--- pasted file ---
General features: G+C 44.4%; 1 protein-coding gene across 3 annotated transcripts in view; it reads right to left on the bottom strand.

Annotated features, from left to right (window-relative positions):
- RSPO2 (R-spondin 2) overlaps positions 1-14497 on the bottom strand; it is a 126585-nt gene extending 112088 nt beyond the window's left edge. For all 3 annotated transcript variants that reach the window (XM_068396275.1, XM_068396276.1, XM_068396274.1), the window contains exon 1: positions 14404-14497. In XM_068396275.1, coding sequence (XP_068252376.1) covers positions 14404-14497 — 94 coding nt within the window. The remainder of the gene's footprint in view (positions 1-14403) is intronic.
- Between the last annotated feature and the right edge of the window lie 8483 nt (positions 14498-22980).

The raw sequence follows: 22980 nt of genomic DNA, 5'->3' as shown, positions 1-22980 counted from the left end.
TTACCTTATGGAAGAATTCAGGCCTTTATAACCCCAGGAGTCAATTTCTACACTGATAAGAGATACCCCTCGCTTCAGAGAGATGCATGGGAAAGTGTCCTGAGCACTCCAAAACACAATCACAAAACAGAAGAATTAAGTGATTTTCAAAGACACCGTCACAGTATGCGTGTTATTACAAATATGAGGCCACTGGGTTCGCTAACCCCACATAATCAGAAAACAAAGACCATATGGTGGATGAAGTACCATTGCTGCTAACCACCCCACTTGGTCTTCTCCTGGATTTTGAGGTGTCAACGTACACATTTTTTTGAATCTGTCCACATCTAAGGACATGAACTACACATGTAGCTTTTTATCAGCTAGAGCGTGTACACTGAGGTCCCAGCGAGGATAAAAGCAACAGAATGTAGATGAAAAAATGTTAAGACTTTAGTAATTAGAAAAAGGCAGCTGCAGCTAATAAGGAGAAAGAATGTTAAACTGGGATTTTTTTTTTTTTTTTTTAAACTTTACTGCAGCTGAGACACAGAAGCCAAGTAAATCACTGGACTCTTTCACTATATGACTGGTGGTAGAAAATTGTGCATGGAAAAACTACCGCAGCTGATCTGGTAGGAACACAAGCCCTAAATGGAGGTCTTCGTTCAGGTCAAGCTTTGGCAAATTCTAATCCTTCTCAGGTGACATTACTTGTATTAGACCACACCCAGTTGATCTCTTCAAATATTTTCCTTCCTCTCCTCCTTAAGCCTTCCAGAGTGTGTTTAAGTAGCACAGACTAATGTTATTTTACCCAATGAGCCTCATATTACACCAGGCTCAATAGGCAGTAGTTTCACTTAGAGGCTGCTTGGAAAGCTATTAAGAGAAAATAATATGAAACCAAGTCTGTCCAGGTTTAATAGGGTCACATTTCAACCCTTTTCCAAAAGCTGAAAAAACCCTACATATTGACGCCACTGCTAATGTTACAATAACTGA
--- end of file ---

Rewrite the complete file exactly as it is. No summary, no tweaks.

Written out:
General features: G+C 44.4%; 1 protein-coding gene across 3 annotated transcripts in view; it reads right to left on the bottom strand.

Annotated features, from left to right (window-relative positions):
- RSPO2 (R-spondin 2) overlaps positions 1-14497 on the bottom strand; it is a 126585-nt gene extending 112088 nt beyond the window's left edge. For all 3 annotated transcript variants that reach the window (XM_068396275.1, XM_068396276.1, XM_068396274.1), the window contains exon 1: positions 14404-14497. In XM_068396275.1, coding sequence (XP_068252376.1) covers positions 14404-14497 — 94 coding nt within the window. The remainder of the gene's footprint in view (positions 1-14403) is intronic.
- Between the last annotated feature and the right edge of the window lie 8483 nt (positions 14498-22980).

The raw sequence follows: 22980 nt of genomic DNA, 5'->3' as shown, positions 1-22980 counted from the left end.
TTACCTTATGGAAGAATTCAGGCCTTTATAACCCCAGGAGTCAATTTCTACACTGATAAGAGATACCCCTCGCTTCAGAGAGATGCATGGGAAAGTGTCCTGAGCACTCCAAAACACAATCACAAAACAGAAGAATTAAGTGATTTTCAAAGACACCGTCACAGTATGCGTGTTATTACAAATATGAGGCCACTGGGTTCGCTAACCCCACATAATCAGAAAACAAAGACCATATGGTGGATGAAGTACCATTGCTGCTAACCACCCCACTTGGTCTTCTCCTGGATTTTGAGGTGTCAACGTACACATTTTTTTGAATCTGTCCACATCTAAGGACATGAACTACACATGTAGCTTTTTATCAGCTAGAGCGTGTACACTGAGGTCCCAGCGAGGATAAAAGCAACAGAATGTAGATGAAAAAATGTTAAGACTTTAGTAATTAGAAAAAGGCAGCTGCAGCTAATAAGGAGAAAGAATGTTAAACTGGGATTTTTTTTTTTTTTTTTTAAACTTTACTGCAGCTGAGACACAGAAGCCAAGTAAATCACTGGACTCTTTCACTATATGACTGGTGGTAGAAAATTGTGCATGGAAAAACTACCGCAGCTGATCTGGTAGGAACACAAGCCCTAAATGGAGGTCTTCGTTCAGGTCAAGCTTTGGCAAATTCTAATCCTTCTCAGGTGACATTACTTGTATTAGACCACACCCAGTTGATCTCTTCAAATATTTTCCTTCCTCTCCTCCTTAAGCCTTCCAGAGTGTGTTTAAGTAGCACAGACTAATGTTATTTTACCCAATGAGCCTCATATTACACCAGGCTCAATAGGCAGTAGTTTCACTTAGAGGCTGCTTGGAAAGCTATTAAGAGAAAATAATATGAAACCAAGTCTGTCCAGGTTTAATAGGGTCACATTTCAACCCTTTTCCAAAAGCTGAAAAAACCCTACATATTGACGCCACTGCTAATGTTACAATAACTGA